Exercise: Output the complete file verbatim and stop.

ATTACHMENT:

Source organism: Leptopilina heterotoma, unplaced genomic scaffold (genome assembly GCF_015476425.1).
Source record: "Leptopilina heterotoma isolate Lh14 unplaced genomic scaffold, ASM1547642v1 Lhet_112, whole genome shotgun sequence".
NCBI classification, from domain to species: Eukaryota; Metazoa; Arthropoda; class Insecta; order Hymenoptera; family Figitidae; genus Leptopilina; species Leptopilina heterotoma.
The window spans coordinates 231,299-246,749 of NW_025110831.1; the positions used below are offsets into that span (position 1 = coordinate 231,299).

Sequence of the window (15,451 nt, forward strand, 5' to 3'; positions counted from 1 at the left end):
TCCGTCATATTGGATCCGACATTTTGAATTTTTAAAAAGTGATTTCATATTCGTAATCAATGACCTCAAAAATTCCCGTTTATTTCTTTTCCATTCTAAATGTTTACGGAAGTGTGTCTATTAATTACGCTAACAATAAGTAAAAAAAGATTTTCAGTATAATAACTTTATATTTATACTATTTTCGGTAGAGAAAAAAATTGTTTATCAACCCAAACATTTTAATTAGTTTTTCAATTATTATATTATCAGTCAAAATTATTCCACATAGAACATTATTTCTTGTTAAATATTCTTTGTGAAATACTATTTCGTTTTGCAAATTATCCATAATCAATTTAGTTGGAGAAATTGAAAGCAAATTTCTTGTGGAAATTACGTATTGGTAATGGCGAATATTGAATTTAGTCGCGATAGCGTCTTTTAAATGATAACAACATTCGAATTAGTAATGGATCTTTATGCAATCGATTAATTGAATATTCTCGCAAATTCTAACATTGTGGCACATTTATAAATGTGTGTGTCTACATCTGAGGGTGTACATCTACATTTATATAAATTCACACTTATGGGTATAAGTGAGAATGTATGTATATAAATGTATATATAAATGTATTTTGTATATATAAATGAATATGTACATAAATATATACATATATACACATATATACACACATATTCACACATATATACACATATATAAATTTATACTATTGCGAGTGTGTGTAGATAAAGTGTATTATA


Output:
Source organism: Leptopilina heterotoma, unplaced genomic scaffold (genome assembly GCF_015476425.1).
Source record: "Leptopilina heterotoma isolate Lh14 unplaced genomic scaffold, ASM1547642v1 Lhet_112, whole genome shotgun sequence".
NCBI classification, from domain to species: Eukaryota; Metazoa; Arthropoda; class Insecta; order Hymenoptera; family Figitidae; genus Leptopilina; species Leptopilina heterotoma.
The window spans coordinates 231,299-246,749 of NW_025110831.1; the positions used below are offsets into that span (position 1 = coordinate 231,299).

Sequence of the window (15,451 nt, forward strand, 5' to 3'; positions counted from 1 at the left end):
TCCGTCATATTGGATCCGACATTTTGAATTTTTAAAAAGTGATTTCATATTCGTAATCAATGACCTCAAAAATTCCCGTTTATTTCTTTTCCATTCTAAATGTTTACGGAAGTGTGTCTATTAATTACGCTAACAATAAGTAAAAAAAGATTTTCAGTATAATAACTTTATATTTATACTATTTTCGGTAGAGAAAAAAATTGTTTATCAACCCAAACATTTTAATTAGTTTTTCAATTATTATATTATCAGTCAAAATTATTCCACATAGAACATTATTTCTTGTTAAATATTCTTTGTGAAATACTATTTCGTTTTGCAAATTATCCATAATCAATTTAGTTGGAGAAATTGAAAGCAAATTTCTTGTGGAAATTACGTATTGGTAATGGCGAATATTGAATTTAGTCGCGATAGCGTCTTTTAAATGATAACAACATTCGAATTAGTAATGGATCTTTATGCAATCGATTAATTGAATATTCTCGCAAATTCTAACATTGTGGCACATTTATAAATGTGTGTGTCTACATCTGAGGGTGTACATCTACATTTATATAAATTCACACTTATGGGTATAAGTGAGAATGTATGTATATAAATGTATATATAAATGTATTTTGTATATATAAATGAATATGTACATAAATATATACATATATACACATATATACACACATATTCACACATATATACACATATATAAATTTATACTATTGCGAGTGTGTGTAGATAAAGTGTATTATA